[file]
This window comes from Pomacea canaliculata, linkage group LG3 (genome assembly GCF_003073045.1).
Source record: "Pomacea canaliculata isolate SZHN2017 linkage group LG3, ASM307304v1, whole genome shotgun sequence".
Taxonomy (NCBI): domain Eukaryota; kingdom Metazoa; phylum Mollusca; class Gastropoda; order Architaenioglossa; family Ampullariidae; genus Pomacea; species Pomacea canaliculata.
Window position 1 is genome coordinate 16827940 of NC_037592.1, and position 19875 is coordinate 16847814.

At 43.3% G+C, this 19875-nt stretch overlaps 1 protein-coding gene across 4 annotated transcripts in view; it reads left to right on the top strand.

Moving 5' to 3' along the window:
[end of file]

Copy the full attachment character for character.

This window comes from Pomacea canaliculata, linkage group LG3 (genome assembly GCF_003073045.1).
Source record: "Pomacea canaliculata isolate SZHN2017 linkage group LG3, ASM307304v1, whole genome shotgun sequence".
Taxonomy (NCBI): domain Eukaryota; kingdom Metazoa; phylum Mollusca; class Gastropoda; order Architaenioglossa; family Ampullariidae; genus Pomacea; species Pomacea canaliculata.
Window position 1 is genome coordinate 16827940 of NC_037592.1, and position 19875 is coordinate 16847814.

At 43.3% G+C, this 19875-nt stretch overlaps 1 protein-coding gene across 4 annotated transcripts in view; it reads left to right on the top strand.

Moving 5' to 3' along the window: